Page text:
-1 DIT Filmmaking Guide – Inception: Story and Script foundations – L1S1

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LESSON I:  INCEPTION

A journey of a 1000 miles begins with a single step!

RULE #1: Keep it Simple Stupid!

Keep in mind financial feasibility in regards to every aspect of the filmmaking process. Money’s money, and that’s what we’re trying to avoid spending! This is particularly true for the screenplay itself as it does serve as the blueprint for the entire film. I know it’s easy to get carried away in the world of our imaginations, especially when writing. So, try and get creative by keeping things simple. Keep your locations minimal and free. I recommend no more then one or two primary locations. Limit your main characters to 2 or 3 actors. Keep your story character driven, don’t try and get all crazy with things you know you can’t afford and won’t be able to pull off, (explosions, car chases, special effects, etc.) instead think outside of the box, this is where some of the best ideas usually come from anyway.

Check out Writing Character For Film and Television – A Film Courage Screenwriting Series for a wonderful breakdown on screenwriting.

STEP 1:

PREPARATION 

Narrative Style:

Plot, structure and time!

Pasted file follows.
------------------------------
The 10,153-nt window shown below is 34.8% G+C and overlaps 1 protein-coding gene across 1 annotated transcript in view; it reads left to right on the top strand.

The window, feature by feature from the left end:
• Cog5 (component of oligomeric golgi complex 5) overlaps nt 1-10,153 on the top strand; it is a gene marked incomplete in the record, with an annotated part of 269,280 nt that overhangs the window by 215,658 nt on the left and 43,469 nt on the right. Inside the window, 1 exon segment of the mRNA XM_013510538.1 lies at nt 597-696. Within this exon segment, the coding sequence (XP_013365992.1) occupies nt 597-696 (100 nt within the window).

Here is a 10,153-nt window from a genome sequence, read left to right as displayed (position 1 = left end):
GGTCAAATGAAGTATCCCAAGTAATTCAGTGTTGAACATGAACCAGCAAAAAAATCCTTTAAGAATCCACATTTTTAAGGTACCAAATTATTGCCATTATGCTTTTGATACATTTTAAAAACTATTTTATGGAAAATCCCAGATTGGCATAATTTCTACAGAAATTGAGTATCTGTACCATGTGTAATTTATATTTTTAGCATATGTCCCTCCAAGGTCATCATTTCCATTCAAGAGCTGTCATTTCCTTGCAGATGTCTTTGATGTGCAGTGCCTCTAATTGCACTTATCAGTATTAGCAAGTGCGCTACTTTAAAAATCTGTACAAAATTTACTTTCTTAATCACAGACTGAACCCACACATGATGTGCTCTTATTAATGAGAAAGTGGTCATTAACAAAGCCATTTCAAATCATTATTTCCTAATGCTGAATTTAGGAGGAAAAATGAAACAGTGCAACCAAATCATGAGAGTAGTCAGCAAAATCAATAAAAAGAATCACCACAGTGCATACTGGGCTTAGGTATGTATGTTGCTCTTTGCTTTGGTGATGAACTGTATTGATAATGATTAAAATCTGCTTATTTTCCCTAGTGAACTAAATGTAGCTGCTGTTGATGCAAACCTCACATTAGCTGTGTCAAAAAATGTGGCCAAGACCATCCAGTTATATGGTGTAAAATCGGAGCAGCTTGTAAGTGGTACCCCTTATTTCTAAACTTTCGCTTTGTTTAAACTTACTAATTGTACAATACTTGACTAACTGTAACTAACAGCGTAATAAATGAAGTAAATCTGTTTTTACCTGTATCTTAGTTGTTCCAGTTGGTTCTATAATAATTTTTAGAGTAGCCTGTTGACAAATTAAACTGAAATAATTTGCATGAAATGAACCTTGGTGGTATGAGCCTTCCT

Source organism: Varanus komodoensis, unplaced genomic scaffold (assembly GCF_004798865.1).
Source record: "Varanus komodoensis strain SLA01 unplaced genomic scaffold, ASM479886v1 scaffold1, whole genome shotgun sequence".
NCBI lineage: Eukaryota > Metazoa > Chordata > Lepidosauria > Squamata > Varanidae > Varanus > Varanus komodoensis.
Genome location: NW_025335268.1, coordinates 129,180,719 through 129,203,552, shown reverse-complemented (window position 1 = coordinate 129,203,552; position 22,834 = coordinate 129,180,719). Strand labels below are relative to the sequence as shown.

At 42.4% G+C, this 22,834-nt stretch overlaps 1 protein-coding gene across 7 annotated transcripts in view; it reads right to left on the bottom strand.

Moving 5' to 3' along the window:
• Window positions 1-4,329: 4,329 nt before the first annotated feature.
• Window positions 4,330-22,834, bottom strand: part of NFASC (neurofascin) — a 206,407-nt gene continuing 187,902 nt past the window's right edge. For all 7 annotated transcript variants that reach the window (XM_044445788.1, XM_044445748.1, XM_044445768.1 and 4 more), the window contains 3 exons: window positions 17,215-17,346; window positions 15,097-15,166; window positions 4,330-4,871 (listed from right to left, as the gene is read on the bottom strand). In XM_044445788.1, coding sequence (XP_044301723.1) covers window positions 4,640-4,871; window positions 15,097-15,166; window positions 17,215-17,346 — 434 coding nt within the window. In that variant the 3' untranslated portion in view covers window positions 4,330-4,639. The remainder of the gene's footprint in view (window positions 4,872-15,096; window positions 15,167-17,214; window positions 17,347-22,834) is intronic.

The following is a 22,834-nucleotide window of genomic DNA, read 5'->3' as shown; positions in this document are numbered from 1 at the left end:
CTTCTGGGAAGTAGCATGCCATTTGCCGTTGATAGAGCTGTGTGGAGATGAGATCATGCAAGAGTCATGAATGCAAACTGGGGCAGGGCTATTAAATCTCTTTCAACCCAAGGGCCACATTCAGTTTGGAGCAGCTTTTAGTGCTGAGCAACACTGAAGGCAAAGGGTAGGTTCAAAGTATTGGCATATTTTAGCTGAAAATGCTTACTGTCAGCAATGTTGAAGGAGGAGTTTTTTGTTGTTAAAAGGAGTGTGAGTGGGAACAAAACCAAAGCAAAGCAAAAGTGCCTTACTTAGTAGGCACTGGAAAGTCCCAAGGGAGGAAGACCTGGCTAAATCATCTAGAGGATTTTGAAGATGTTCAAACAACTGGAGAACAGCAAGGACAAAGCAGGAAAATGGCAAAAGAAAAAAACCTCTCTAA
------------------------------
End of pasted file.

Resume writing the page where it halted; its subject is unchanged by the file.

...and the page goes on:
Once you have decided what you want to write about, it is now time to decide how you will tell your story.   Basic film structure follows the three-act formula. First in act one you have the “setup” where we meet the protagonist in stasis, an “inciting Incident” occurs setting the film and the character into action at plot point #1. Act two leads up into the confrontation or the objective the character is now undertaking, whatever it is it’s either going to go very well or very bad. The “Midpoint’ of act two usually finds the protagonist at his/her lowest point of the film, (when the guy loses the girl, etc) but this could also be a high point if your going for tragedy. Plot point #2 occurs at the end of act two once the confrontation or objective has either been resolved or accomplished leading to the Climax of the film. Act three embodies the “Resolution” or falling action where the world of the protagonist returns to a new stasis.

For a more in depth analysis of structure please see: scribemeetsworld.com – screenplay-writing/how-to-write-a-script-outline-the-8-major-plot-points or screenplayer.org

These rules are of course not set in stone and like all rules are meant to be broken, but it is essential to understand the rules before you can break them appropriately. Pulp Fiction is an excellent example of seemingly breaking the rules of structure while still holding the same basic pattern of the rules.

When structuring it helps to breakdown the entire script into scenes with the “Who, what, where, when, and why” of each scene so you know how each step of the film affects the next. You can then go onto breaking down each scene into it’s own “beats” or moments of escalation. Understanding the rising and falling actions and climax of each scene within itself will make writing each scene and the entire script a lot easier throughout the process.